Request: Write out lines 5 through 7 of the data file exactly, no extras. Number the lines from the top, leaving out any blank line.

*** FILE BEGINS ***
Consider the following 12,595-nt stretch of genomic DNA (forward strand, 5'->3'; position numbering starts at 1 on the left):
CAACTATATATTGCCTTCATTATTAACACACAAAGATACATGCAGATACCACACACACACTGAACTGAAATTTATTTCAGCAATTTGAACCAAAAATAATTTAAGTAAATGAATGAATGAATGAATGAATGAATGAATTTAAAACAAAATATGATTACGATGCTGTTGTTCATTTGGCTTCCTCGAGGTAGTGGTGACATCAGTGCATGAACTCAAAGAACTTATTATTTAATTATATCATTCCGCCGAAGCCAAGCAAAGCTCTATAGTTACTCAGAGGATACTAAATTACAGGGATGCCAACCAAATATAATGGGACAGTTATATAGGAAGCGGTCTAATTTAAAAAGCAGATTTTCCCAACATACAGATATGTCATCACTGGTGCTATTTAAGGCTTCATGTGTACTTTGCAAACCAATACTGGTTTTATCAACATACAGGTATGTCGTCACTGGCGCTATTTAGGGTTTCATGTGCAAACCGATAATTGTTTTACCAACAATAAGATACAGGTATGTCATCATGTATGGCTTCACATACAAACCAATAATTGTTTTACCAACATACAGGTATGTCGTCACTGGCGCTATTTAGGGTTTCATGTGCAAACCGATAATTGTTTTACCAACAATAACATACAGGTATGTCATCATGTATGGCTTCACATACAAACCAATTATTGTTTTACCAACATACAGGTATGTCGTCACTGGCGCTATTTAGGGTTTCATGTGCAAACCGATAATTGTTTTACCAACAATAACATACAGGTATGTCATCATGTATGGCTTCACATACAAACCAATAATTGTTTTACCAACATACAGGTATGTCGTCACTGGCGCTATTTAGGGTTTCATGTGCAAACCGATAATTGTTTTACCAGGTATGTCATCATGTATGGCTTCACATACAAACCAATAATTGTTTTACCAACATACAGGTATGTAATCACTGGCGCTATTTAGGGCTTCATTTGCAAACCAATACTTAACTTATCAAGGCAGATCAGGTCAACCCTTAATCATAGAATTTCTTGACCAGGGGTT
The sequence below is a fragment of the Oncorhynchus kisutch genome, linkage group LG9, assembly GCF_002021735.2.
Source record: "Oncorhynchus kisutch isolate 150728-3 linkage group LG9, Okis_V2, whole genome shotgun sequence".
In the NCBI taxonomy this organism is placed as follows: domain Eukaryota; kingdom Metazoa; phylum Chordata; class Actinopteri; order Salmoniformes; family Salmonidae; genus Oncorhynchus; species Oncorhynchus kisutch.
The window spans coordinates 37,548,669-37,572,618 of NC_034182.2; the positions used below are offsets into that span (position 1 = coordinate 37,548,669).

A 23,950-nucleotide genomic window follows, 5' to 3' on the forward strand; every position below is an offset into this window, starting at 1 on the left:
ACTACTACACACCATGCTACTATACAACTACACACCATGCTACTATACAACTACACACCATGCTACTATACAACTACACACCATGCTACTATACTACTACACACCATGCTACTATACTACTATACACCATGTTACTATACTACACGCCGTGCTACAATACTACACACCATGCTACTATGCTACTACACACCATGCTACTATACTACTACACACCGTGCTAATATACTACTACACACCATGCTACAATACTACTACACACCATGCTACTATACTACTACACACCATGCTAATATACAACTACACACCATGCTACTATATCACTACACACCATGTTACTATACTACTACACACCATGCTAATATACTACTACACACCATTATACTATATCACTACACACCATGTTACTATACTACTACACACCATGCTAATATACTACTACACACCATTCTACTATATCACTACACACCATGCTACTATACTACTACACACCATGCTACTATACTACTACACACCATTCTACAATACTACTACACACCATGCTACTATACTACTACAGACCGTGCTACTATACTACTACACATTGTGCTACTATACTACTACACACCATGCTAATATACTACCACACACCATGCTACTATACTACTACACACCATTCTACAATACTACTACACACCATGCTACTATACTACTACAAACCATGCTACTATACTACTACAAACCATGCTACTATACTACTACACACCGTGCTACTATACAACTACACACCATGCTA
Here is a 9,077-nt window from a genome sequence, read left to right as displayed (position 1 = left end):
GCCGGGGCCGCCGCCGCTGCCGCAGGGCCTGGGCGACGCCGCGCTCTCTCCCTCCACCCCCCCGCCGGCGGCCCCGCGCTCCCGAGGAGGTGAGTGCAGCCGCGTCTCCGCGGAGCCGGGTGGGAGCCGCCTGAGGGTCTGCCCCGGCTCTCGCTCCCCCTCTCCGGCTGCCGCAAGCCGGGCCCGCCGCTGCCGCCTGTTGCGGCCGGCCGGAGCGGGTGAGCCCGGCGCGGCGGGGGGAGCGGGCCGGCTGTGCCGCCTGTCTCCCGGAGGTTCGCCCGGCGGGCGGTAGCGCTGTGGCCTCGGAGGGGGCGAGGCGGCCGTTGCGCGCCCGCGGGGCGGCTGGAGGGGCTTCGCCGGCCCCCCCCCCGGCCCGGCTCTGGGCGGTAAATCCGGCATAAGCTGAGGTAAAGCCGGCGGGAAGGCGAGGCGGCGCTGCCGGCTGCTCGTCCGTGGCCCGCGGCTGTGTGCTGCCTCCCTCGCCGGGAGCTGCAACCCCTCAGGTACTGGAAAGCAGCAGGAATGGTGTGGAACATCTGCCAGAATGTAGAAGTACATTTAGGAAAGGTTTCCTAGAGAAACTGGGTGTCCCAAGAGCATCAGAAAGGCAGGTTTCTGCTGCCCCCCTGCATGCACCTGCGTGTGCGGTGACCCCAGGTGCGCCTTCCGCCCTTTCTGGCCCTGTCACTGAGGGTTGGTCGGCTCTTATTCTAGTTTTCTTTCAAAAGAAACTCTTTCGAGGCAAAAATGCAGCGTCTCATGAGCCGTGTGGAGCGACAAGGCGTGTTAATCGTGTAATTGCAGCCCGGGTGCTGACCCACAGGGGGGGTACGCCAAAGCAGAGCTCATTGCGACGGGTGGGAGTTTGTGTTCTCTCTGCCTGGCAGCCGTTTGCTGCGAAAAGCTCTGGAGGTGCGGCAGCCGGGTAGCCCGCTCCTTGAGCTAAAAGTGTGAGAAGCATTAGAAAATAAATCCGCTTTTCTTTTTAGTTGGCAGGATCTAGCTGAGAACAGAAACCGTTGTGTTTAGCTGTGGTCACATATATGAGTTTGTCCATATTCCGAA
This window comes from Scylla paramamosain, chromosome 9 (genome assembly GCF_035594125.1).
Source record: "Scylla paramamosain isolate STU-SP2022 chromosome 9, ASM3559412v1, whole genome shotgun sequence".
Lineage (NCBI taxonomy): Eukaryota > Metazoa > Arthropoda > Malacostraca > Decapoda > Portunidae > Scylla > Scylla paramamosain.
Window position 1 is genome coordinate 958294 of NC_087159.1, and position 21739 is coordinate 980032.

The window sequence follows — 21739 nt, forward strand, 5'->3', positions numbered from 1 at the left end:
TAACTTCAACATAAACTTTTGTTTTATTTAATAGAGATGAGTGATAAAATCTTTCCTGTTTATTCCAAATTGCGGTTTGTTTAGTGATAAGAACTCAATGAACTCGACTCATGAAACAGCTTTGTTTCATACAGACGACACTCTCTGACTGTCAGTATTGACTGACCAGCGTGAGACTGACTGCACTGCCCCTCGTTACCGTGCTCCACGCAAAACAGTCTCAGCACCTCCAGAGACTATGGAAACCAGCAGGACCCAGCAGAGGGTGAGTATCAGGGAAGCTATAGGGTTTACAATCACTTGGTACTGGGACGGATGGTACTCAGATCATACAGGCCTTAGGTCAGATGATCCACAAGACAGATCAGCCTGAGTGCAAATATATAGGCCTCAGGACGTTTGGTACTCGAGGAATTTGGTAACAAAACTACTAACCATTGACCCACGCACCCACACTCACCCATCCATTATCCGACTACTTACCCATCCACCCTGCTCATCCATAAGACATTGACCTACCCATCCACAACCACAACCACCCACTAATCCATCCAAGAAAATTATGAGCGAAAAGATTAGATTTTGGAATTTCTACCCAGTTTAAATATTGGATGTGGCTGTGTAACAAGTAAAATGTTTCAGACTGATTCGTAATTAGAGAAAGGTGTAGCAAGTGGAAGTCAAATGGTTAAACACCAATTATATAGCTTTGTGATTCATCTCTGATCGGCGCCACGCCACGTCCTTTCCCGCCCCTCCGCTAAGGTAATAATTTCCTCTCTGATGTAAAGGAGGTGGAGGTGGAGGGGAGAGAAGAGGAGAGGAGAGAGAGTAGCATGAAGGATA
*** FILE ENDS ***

In the NCBI taxonomy this organism is placed as follows: domain Eukaryota; kingdom Metazoa; phylum Chordata; class Actinopteri; order Salmoniformes; family Salmonidae; genus Oncorhynchus; species Oncorhynchus kisutch.
The window spans coordinates 37,548,669-37,572,618 of NC_034182.2; the positions used below are offsets into that span (position 1 = coordinate 37,548,669).

A 23,950-nucleotide genomic window follows, 5' to 3' on the forward strand; every position below is an offset into this window, starting at 1 on the left: